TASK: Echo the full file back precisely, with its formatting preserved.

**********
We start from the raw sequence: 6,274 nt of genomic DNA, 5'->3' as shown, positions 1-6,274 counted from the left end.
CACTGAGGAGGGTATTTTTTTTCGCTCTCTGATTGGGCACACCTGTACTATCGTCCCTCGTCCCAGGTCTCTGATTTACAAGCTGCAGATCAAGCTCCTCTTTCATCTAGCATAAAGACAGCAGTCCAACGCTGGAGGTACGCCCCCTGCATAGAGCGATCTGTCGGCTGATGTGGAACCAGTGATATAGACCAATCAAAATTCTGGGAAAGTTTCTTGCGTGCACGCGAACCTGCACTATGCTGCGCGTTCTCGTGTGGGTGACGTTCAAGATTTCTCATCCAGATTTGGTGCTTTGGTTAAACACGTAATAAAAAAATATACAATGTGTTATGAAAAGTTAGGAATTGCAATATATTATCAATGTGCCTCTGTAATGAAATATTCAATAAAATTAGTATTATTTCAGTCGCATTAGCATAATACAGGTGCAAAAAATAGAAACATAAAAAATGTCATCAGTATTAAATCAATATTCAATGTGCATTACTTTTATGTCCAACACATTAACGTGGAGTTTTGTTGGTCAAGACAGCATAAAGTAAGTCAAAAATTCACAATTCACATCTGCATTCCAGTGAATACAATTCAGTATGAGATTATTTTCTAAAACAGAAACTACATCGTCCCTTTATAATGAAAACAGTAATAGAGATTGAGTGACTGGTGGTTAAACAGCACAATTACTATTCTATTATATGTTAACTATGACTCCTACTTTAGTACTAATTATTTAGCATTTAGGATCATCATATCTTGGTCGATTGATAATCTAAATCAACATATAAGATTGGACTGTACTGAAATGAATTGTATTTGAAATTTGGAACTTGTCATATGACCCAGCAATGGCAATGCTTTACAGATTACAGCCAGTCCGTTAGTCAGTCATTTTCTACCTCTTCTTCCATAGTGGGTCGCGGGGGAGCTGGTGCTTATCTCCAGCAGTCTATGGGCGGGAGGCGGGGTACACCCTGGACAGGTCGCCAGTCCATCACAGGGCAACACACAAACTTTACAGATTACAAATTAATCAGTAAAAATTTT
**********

We start from the raw sequence: 6,274 nt of genomic DNA, 5'->3' as shown, positions 1-6,274 counted from the left end.
CACTGAGGAGGGTATTTTTTTTCGCTCTCTGATTGGGCACACCTGTACTATCGTCCCTCGTCCCAGGTCTCTGATTTACAAGCTGCAGATCAAGCTCCTCTTTCATCTAGCATAAAGACAGCAGTCCAACGCTGGAGGTACGCCCCCTGCATAGAGCGATCTGTCGGCTGATGTGGAACCAGTGATATAGACCAATCAAAATTCTGGGAAAGTTTCTTGCGTGCACGCGAACCTGCACTATGCTGCGCGTTCTCGTGTGGGTGACGTTCAAGATTTCTCATCCAGATTTGGTGCTTTGGTTAAACACGTAATAAAAAAATATACAATGTGTTATGAAAAGTTAGGAATTGCAATATATTATCAATGTGCCTCTGTAATGAAATATTCAATAAAATTAGTATTATTTCAGTCGCATTAGCATAATACAGGTGCAAAAAATAGAAACATAAAAAATGTCATCAGTATTAAATCAATATTCAATGTGCATTACTTTTATGTCCAACACATTAACGTGGAGTTTTGTTGGTCAAGACAGCATAAAGTAAGTCAAAAATTCACAATTCACATCTGCATTCCAGTGAATACAATTCAGTATGAGATTATTTTCTAAAACAGAAACTACATCGTCCCTTTATAATGAAAACAGTAATAGAGATTGAGTGACTGGTGGTTAAACAGCACAATTACTATTCTATTATATGTTAACTATGACTCCTACTTTAGTACTAATTATTTAGCATTTAGGATCATCATATCTTGGTCGATTGATAATCTAAATCAACATATAAGATTGGACTGTACTGAAATGAATTGTATTTGAAATTTGGAACTTGTCATATGACCCAGCAATGGCAATGCTTTACAGATTACAGCCAGTCCGTTAGTCAGTCATTTTCTACCTCTTCTTCCATAGTGGGTCGCGGGGGAGCTGGTGCTTATCTCCAGCAGTCTATGGGCGGGAGGCGGGGTACACCCTGGACAGGTCGCCAGTCCATCACAGGGCAACACACAAACTTTACAGATTACAAATTAATCAGTAAAAATTTT